Vanuatu is a 900 kilometre-long cluster of more than 80 islands. Many of the islands are mountainous and densely forested with narrow strips of farming land on the coasts. Almost 80 percent of the population live on the 12 largest islands. Bush-materials, such as thatched coconut leaves and woven bamboo are used for housing in the villages. Electricity is generated using imported fuel and is only generally available in five urban centres. Roads link major settlements but few are sealed.
The country is renowned for its beautiful island scenery and strong cultural traditions, but it is also plagued with extreme poverty, gender inequality and violence, high population growth, weak service delivery, climate change and natural disasters.
- Total population: 240,000[i]
- Average life expectancy: 71 years[ii]
- Births attended by skilled health personnel: 74 percent[iii]
- Population living below the national poverty line: 15.9 percent[iv]
World Vision is a Christian relief, development and advocacy organisation dedicated to working with children, families and communities to overcome poverty and injustice.
Inspired by our Christian values, we are dedicated to working with the world’s most vulnerable people. We serve all people regardless of religion, race, ethnicity or gender.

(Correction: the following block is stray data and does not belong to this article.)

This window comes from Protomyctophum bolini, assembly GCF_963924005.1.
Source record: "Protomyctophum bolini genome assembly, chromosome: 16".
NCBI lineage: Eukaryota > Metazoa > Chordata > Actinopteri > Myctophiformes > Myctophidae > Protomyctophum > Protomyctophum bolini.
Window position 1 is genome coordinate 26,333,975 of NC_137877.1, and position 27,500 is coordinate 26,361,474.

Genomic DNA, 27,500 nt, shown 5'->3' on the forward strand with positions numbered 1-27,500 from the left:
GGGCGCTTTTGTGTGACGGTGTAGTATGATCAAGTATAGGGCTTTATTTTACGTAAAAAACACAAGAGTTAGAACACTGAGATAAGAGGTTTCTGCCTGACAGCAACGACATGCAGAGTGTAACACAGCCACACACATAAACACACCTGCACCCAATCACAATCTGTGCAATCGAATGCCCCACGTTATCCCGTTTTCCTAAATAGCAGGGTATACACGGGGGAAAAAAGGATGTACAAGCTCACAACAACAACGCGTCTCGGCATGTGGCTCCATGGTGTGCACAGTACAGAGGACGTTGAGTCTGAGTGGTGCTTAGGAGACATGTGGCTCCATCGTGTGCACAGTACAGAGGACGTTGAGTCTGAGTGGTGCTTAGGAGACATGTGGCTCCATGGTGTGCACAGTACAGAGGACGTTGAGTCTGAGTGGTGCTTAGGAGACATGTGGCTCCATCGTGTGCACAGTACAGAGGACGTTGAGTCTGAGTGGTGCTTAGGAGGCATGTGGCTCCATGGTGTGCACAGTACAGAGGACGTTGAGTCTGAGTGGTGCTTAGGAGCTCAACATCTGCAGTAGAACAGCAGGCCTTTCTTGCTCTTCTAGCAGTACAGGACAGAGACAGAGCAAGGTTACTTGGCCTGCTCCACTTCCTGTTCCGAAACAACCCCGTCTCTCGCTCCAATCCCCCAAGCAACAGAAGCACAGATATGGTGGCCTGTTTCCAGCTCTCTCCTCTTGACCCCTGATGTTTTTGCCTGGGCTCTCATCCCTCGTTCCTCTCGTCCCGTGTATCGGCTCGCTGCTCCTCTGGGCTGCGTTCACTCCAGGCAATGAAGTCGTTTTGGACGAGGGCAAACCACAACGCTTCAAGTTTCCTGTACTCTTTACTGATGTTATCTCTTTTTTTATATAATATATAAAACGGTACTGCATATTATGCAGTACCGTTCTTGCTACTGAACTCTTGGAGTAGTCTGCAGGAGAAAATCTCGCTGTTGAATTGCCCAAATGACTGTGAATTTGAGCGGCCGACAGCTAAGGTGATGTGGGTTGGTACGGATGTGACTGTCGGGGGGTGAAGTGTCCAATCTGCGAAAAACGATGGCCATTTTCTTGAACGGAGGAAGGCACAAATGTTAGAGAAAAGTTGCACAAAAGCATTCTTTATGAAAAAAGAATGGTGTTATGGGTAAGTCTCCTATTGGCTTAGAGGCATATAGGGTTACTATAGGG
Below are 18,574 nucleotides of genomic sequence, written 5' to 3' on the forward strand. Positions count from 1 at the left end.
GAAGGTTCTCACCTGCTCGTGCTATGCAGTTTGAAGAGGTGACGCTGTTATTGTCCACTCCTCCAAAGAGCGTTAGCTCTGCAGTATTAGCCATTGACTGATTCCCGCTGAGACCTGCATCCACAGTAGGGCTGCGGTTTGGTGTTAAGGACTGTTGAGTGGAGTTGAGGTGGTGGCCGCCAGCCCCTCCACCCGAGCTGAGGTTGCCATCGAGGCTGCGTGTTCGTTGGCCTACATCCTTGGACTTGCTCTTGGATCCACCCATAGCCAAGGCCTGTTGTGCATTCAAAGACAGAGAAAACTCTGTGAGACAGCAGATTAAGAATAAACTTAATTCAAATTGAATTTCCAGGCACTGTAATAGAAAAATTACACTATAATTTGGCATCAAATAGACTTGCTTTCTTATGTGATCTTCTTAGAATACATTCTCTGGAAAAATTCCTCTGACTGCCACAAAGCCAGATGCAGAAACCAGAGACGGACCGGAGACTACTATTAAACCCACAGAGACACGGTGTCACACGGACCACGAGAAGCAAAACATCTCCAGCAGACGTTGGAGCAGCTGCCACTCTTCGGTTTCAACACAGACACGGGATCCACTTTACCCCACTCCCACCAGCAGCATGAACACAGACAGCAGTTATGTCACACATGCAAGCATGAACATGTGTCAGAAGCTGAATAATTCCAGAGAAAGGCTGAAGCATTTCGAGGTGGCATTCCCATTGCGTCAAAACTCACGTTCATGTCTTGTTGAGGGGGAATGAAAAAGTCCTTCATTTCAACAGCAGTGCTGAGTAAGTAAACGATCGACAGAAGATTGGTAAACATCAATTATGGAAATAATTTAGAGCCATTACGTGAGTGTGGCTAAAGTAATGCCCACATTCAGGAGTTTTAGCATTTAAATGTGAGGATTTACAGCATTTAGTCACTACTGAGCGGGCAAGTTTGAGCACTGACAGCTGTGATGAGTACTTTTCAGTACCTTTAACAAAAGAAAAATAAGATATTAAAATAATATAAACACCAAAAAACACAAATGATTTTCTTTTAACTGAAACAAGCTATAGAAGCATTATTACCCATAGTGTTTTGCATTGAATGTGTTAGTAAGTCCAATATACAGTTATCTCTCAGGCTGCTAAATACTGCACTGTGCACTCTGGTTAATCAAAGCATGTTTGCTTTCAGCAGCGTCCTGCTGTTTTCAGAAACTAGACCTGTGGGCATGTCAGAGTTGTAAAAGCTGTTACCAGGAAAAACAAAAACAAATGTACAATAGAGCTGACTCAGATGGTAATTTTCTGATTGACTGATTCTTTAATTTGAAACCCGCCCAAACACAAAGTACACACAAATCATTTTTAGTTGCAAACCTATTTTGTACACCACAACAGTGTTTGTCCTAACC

We assist 100 million people worldwide (including 2.4 million children), work in close to 100 countries and have more than 40,000 staff.
World Vision opened its office in Vanuatu in the early 1980s and started a series of projects that supported communities with income generating projects, such as chicken farming, fishing and food processing.
Once our income generating projects were established, we turned our attention to the low levels of literacy within communities and the impact it was having on development. By 1990, World Vision had become well known for its adult literacy programs in rural communities. Vanuatu’s national training council accredited the program and now churches and other not-for-profit organisations have adopted this approach. We also identified a gap in early childhood education and now help to set up pre-schools in rural communities and provide training for volunteer pre-school teachers.
Health also became a focus for World Vision during the 1990s. Rural communities lacked health facilities and services, and communities had little knowledge about how to protect themselves from diseases and infections. We worked with the Ministry of Health and other partner organizations to set up basic healthcare centres and train healthcare workers.
Water, sanitation, and hygiene (WASH) became an important part of our health projects and today we are one of the most important WASH implementers in the country.
We are currently working under the newly formed World Vision Pacific Timor Leste (PTL) National Office. The National Office includes four Country Offices – Papua New Guinea, Vanuatu, Timor-Leste and the Solomon Islands, with a coordinating office based in Brisbane, Australia.